Trachoma

Hugh R. Taylor, Matthew J. Burton, Danny Haddad, Sheila West, Heathcote Wright

Research output: Contribution to journalArticlepeer-review

Abstract

Trachoma is the most common infectious cause of blindness. Repeated episodes of infection with Chlamydia trachomatis in childhood lead to severe conjunctival inflammation, scarring, and potentially blinding inturned eyelashes (trichiasis or entropion) in later life. Trachoma occurs in resource-poor areas with inadequate hygiene, where children with unclean faces share infected ocular secretions. Much has been learnt about the epidemiology and pathophysiology of trachoma. Integrated control programmes are implementing the SAFE Strategy: surgery for trichiasis, mass distribution of antibiotics, promotion of facial cleanliness, and environmental improvement. This strategy has successfully eliminated trachoma in several countries and global efforts are underway to eliminate blinding trachoma worldwide by 2020.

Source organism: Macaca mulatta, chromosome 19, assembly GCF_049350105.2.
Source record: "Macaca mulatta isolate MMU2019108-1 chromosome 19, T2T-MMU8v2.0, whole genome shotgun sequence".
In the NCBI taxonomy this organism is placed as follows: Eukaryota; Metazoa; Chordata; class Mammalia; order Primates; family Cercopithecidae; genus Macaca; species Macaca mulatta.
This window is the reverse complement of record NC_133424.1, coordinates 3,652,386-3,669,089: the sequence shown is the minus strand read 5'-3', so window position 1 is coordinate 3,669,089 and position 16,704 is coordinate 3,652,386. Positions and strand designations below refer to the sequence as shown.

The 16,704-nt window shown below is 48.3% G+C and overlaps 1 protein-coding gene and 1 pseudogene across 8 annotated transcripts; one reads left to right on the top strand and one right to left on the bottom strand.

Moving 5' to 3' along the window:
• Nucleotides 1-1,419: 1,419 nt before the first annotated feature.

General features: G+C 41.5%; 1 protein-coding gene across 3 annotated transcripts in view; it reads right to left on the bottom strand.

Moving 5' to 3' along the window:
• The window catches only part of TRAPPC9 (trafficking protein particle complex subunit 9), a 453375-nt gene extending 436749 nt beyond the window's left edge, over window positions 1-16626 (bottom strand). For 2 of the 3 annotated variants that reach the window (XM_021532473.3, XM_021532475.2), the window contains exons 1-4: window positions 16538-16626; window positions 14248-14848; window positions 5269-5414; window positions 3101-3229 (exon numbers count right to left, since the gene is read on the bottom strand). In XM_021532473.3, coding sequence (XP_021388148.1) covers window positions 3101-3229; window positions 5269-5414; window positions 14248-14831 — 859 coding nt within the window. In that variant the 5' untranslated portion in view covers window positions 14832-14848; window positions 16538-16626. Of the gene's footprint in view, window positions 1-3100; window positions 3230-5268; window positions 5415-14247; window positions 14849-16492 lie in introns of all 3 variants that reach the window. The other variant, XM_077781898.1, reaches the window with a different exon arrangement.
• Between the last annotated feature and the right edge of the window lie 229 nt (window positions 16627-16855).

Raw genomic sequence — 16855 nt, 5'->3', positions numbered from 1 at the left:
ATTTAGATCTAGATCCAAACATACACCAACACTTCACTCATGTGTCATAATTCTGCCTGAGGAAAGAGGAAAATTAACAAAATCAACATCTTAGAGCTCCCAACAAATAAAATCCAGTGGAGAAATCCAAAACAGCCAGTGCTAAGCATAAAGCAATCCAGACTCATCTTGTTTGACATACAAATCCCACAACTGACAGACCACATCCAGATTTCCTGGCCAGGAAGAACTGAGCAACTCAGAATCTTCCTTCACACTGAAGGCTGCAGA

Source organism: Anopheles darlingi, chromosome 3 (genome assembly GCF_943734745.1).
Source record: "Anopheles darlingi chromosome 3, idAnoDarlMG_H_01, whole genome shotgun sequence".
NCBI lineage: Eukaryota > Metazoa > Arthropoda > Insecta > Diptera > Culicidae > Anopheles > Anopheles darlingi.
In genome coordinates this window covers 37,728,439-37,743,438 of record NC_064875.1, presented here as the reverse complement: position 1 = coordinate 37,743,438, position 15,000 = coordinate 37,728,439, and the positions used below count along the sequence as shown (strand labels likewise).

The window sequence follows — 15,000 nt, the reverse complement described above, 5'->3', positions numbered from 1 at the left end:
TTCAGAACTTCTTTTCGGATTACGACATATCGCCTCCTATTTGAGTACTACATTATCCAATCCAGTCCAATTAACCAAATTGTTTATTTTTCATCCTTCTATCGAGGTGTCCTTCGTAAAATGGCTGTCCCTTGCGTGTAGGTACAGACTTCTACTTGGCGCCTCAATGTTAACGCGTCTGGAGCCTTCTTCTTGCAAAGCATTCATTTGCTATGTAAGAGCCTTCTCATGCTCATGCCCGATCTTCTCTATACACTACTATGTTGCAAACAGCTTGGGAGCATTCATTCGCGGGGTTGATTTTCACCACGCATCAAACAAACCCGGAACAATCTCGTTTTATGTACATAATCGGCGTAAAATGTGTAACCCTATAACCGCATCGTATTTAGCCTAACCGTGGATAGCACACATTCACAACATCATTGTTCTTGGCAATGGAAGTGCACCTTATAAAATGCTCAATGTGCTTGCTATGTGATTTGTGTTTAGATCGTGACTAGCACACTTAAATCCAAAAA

Original languageEnglish (US)
Pages (from-to)2142-2152
Number of pages11
JournalThe Lancet
Volume384
Issue number9960
DOIs
StatePublished - Dec 13 2014

ASJC Scopus subject areas

  • Medicine(all)

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